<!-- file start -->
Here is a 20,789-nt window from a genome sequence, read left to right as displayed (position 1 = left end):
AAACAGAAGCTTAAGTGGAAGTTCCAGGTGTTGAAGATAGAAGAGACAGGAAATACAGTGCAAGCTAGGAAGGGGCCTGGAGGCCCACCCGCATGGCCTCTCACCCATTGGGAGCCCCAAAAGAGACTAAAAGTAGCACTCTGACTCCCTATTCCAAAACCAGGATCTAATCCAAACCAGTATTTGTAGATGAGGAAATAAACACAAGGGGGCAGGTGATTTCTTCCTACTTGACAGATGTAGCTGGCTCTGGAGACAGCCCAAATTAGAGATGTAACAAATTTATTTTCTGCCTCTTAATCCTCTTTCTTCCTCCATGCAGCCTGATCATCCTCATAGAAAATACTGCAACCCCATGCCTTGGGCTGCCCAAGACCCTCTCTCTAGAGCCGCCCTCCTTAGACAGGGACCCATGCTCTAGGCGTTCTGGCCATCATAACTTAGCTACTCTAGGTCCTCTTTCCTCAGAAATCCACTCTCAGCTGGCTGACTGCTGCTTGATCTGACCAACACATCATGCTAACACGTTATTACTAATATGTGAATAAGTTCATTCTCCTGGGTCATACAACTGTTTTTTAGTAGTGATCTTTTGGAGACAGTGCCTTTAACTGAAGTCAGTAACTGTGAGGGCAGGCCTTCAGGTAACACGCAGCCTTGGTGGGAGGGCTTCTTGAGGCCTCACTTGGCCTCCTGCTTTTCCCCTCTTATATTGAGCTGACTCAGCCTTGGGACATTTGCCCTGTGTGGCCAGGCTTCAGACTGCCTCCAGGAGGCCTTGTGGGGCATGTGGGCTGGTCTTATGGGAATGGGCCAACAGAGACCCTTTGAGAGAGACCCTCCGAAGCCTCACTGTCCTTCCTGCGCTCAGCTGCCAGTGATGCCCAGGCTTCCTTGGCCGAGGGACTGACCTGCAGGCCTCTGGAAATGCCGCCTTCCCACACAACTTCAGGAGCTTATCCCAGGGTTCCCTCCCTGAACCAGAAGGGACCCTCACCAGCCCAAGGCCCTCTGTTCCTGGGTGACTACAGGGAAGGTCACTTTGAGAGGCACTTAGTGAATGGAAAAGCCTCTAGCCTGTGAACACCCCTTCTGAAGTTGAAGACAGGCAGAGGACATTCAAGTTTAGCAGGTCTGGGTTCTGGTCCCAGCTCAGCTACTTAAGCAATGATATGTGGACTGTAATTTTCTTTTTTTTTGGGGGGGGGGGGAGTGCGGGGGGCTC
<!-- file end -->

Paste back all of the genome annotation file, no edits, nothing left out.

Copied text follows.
Here is a 20,789-nt window from a genome sequence, read left to right as displayed (position 1 = left end):
AAACAGAAGCTTAAGTGGAAGTTCCAGGTGTTGAAGATAGAAGAGACAGGAAATACAGTGCAAGCTAGGAAGGGGCCTGGAGGCCCACCCGCATGGCCTCTCACCCATTGGGAGCCCCAAAAGAGACTAAAAGTAGCACTCTGACTCCCTATTCCAAAACCAGGATCTAATCCAAACCAGTATTTGTAGATGAGGAAATAAACACAAGGGGGCAGGTGATTTCTTCCTACTTGACAGATGTAGCTGGCTCTGGAGACAGCCCAAATTAGAGATGTAACAAATTTATTTTCTGCCTCTTAATCCTCTTTCTTCCTCCATGCAGCCTGATCATCCTCATAGAAAATACTGCAACCCCATGCCTTGGGCTGCCCAAGACCCTCTCTCTAGAGCCGCCCTCCTTAGACAGGGACCCATGCTCTAGGCGTTCTGGCCATCATAACTTAGCTACTCTAGGTCCTCTTTCCTCAGAAATCCACTCTCAGCTGGCTGACTGCTGCTTGATCTGACCAACACATCATGCTAACACGTTATTACTAATATGTGAATAAGTTCATTCTCCTGGGTCATACAACTGTTTTTTAGTAGTGATCTTTTGGAGACAGTGCCTTTAACTGAAGTCAGTAACTGTGAGGGCAGGCCTTCAGGTAACACGCAGCCTTGGTGGGAGGGCTTCTTGAGGCCTCACTTGGCCTCCTGCTTTTCCCCTCTTATATTGAGCTGACTCAGCCTTGGGACATTTGCCCTGTGTGGCCAGGCTTCAGACTGCCTCCAGGAGGCCTTGTGGGGCATGTGGGCTGGTCTTATGGGAATGGGCCAACAGAGACCCTTTGAGAGAGACCCTCCGAAGCCTCACTGTCCTTCCTGCGCTCAGCTGCCAGTGATGCCCAGGCTTCCTTGGCCGAGGGACTGACCTGCAGGCCTCTGGAAATGCCGCCTTCCCACACAACTTCAGGAGCTTATCCCAGGGTTCCCTCCCTGAACCAGAAGGGACCCTCACCAGCCCAAGGCCCTCTGTTCCTGGGTGACTACAGGGAAGGTCACTTTGAGAGGCACTTAGTGAATGGAAAAGCCTCTAGCCTGTGAACACCCCTTCTGAAGTTGAAGACAGGCAGAGGACATTCAAGTTTAGCAGGTCTGGGTTCTGGTCCCAGCTCAGCTACTTAAGCAATGATATGTGGACTGTAATTTTCTTTTTTTTTGGGGGGGGGGGGAGTGCGGGGGGCTC